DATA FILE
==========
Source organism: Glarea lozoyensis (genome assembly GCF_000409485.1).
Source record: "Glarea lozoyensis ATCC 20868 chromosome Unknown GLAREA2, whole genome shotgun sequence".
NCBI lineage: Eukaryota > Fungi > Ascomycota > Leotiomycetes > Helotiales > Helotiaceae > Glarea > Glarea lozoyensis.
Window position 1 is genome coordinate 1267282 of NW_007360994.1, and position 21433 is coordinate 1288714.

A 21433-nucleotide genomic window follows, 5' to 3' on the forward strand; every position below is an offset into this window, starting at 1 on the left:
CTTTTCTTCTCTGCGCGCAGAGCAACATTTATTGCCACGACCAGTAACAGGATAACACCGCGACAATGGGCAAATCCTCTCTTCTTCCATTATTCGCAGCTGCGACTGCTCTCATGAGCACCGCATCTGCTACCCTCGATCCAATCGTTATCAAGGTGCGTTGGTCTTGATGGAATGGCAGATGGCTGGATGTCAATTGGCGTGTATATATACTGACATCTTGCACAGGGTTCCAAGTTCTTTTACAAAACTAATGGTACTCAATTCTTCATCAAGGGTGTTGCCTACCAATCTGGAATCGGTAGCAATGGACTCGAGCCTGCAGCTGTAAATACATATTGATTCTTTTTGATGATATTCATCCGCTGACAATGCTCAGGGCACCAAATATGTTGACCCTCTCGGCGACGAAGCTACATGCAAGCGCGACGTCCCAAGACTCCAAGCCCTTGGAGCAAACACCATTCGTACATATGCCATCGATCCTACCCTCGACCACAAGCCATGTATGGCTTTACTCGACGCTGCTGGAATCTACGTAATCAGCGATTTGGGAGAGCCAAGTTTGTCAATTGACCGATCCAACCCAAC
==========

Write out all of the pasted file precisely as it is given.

Source organism: Glarea lozoyensis (genome assembly GCF_000409485.1).
Source record: "Glarea lozoyensis ATCC 20868 chromosome Unknown GLAREA2, whole genome shotgun sequence".
NCBI lineage: Eukaryota > Fungi > Ascomycota > Leotiomycetes > Helotiales > Helotiaceae > Glarea > Glarea lozoyensis.
Window position 1 is genome coordinate 1267282 of NW_007360994.1, and position 21433 is coordinate 1288714.

A 21433-nucleotide genomic window follows, 5' to 3' on the forward strand; every position below is an offset into this window, starting at 1 on the left:
CTTTTCTTCTCTGCGCGCAGAGCAACATTTATTGCCACGACCAGTAACAGGATAACACCGCGACAATGGGCAAATCCTCTCTTCTTCCATTATTCGCAGCTGCGACTGCTCTCATGAGCACCGCATCTGCTACCCTCGATCCAATCGTTATCAAGGTGCGTTGGTCTTGATGGAATGGCAGATGGCTGGATGTCAATTGGCGTGTATATATACTGACATCTTGCACAGGGTTCCAAGTTCTTTTACAAAACTAATGGTACTCAATTCTTCATCAAGGGTGTTGCCTACCAATCTGGAATCGGTAGCAATGGACTCGAGCCTGCAGCTGTAAATACATATTGATTCTTTTTGATGATATTCATCCGCTGACAATGCTCAGGGCACCAAATATGTTGACCCTCTCGGCGACGAAGCTACATGCAAGCGCGACGTCCCAAGACTCCAAGCCCTTGGAGCAAACACCATTCGTACATATGCCATCGATCCTACCCTCGACCACAAGCCATGTATGGCTTTACTCGACGCTGCTGGAATCTACGTAATCAGCGATTTGGGAGAGCCAAGTTTGTCAATTGACCGATCCAACCCAAC